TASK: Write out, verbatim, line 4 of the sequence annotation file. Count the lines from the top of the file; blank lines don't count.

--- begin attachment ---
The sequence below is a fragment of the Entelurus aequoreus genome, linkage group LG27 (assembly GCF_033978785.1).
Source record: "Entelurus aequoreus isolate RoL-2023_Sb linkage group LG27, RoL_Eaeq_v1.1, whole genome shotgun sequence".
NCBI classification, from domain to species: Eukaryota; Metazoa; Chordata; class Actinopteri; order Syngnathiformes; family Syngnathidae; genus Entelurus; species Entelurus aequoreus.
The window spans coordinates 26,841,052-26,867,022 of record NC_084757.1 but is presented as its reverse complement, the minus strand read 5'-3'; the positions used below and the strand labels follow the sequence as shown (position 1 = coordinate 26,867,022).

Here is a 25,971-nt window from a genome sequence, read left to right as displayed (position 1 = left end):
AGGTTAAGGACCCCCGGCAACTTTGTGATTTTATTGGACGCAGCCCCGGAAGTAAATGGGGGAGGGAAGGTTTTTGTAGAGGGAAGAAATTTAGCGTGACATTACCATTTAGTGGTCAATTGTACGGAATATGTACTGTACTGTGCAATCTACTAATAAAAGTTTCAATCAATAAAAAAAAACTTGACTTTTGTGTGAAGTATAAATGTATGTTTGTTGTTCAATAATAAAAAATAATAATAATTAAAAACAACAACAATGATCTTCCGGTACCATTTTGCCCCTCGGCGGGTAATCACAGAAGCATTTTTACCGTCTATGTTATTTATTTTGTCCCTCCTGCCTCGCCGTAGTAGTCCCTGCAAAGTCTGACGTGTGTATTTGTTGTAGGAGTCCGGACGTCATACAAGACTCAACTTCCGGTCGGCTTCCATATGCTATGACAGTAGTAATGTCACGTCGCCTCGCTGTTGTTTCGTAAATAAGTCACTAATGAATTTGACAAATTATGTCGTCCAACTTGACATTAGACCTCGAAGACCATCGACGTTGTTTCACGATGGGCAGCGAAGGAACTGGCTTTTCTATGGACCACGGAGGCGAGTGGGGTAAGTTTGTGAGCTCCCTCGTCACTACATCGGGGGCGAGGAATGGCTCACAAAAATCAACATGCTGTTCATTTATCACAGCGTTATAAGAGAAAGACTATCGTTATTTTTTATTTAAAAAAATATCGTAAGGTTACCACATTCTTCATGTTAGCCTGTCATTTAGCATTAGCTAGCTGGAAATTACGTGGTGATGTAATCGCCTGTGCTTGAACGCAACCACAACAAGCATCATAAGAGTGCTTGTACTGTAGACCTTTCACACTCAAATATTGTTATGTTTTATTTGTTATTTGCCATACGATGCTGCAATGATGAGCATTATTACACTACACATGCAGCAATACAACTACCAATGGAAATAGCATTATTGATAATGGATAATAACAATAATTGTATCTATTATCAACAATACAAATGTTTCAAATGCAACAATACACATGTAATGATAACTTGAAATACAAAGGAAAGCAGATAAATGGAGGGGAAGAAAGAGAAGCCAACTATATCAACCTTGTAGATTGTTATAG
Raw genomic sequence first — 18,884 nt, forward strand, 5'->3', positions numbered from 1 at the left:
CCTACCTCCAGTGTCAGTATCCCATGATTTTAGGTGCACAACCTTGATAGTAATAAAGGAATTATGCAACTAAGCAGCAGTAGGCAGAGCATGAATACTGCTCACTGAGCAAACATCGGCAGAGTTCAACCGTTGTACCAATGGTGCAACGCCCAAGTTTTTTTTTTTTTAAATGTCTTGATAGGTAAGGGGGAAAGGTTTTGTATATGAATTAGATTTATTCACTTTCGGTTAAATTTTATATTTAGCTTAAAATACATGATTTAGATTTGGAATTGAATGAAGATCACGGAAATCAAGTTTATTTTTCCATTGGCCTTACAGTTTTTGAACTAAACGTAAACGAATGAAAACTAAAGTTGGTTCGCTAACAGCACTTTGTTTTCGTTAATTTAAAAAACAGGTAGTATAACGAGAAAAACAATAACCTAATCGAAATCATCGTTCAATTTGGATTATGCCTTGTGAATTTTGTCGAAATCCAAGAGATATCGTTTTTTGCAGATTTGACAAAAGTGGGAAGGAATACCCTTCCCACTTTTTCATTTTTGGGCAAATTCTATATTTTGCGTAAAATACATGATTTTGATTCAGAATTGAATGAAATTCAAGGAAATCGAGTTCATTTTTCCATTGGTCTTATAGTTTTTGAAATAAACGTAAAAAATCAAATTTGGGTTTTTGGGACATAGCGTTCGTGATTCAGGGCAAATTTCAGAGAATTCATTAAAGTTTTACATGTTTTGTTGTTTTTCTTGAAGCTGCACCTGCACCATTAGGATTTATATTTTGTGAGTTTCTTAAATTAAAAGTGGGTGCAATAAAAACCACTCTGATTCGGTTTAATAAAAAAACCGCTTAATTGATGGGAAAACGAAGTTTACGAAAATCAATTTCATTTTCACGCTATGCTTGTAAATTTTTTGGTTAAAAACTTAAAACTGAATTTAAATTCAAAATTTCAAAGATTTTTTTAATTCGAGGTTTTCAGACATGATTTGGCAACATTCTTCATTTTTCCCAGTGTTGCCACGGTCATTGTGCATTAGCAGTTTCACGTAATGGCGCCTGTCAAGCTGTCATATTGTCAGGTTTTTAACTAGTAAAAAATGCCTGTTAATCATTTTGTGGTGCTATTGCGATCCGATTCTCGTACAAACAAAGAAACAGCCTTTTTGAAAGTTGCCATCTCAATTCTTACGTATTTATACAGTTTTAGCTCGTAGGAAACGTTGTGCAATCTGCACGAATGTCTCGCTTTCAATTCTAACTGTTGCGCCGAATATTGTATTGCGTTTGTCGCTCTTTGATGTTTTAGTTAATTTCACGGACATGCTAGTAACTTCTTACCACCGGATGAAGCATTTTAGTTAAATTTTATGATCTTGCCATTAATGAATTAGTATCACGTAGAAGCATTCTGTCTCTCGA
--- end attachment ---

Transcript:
The window spans coordinates 26,841,052-26,867,022 of record NC_084757.1 but is presented as its reverse complement, the minus strand read 5'-3'; the positions used below and the strand labels follow the sequence as shown (position 1 = coordinate 26,867,022).